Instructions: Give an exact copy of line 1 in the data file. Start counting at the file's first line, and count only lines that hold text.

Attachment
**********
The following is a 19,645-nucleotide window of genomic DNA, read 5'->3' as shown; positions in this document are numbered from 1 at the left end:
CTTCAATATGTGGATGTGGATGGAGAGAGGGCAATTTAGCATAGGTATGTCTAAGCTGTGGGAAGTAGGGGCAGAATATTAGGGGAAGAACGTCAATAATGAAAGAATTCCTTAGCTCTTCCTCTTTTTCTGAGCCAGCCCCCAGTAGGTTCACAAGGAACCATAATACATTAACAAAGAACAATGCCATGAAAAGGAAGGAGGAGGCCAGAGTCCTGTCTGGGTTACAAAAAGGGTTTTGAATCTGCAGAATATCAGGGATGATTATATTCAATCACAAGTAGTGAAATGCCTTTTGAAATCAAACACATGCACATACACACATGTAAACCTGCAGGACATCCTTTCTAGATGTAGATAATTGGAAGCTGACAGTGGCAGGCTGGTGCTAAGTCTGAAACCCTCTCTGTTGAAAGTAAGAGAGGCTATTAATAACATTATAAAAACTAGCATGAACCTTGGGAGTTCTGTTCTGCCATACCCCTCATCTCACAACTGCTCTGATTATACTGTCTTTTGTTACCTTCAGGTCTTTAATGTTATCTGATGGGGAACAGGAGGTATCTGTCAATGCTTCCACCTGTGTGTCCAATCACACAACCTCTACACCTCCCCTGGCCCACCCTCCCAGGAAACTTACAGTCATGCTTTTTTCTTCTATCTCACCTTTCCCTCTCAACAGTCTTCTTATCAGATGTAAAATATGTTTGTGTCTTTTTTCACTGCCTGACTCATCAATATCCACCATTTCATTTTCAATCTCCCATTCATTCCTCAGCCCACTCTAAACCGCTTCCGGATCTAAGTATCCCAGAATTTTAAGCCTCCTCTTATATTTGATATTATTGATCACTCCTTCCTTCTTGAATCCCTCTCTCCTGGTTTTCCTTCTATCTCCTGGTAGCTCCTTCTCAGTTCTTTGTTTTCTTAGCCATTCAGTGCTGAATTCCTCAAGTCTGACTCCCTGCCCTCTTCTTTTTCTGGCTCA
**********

The following is a 19,645-nucleotide window of genomic DNA, read 5'->3' as shown; positions in this document are numbered from 1 at the left end: